If you’re in America, the Internet being the information superhighway often seems like it’s synonymous to “free information for all”. In Europe, on the other hand, the main push is heading toward the “right to be deleted” – the ability to delete all information about oneself on the internet.
This “right” has been approved in Spain, which led to Google deleting more than 80 people’s out of date search results (including doctors getting malpractice suit news coverage deleted once acquitted). Google’s legal counsel has actually published information about the case on his personal blog (Peter Fleischer: Privacy), which contains his personal views on the matter and not Google’s official position. Even so, the contents of the blog is a worthwhile take on the privacy movement being approved to allow people to an “Easy Delete” button of sorts, where users are being given the option to keep things private and away from the public eye.
Given that the Internet has become a venue seemingly giving a license to people in having unlimited access to other people’s private information, privacy movements such as this are moving forward to attempt to strengthen internet information security.
Fleischer, Google’s counsel, talks about the 8 points concerning the “right to be forgotten”. His concepts include how to make yourself unsearchable online, how tech giants retain your activities online and how long they are kept, and the expiration date of the information about you.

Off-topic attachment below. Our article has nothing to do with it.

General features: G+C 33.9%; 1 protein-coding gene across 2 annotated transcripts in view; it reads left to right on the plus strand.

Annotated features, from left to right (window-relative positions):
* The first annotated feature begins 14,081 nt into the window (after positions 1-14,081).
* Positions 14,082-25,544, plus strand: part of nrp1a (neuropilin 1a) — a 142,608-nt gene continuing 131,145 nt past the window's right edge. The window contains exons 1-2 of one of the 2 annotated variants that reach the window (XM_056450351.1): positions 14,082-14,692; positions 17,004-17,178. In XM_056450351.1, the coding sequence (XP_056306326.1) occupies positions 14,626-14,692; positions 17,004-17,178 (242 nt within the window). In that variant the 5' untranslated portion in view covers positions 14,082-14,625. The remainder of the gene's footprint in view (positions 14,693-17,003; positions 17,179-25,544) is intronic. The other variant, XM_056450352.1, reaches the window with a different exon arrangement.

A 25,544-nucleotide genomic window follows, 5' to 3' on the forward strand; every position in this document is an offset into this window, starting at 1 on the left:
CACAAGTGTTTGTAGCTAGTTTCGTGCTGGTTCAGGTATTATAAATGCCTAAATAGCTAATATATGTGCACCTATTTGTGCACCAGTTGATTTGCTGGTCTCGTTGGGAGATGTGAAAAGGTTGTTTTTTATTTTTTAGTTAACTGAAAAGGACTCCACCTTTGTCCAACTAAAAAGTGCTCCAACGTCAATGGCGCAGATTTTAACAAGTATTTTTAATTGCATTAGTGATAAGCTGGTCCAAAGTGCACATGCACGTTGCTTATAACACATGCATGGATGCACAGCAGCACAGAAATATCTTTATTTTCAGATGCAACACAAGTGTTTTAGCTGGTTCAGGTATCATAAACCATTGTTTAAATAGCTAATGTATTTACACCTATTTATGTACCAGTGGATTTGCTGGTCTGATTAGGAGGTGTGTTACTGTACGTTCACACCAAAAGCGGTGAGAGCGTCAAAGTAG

Fleischer also asks questions in his writing and leaves them open-ended for readers as conversation points. He also specifically points out the question regarding the legal issues in Italy, where Google executives, including him, are facing charges of invasion of privacy because of YouTube users.
The write-up is worth reading. It helps readers understand difficult to understand concept into layman’s terms.
In closing, the European Commission will be the one to decide whether the “right to be forgotten” will be approved or not. If the resolution of this issue will be acceptable to Google and other tech giants still remains a question to be answered.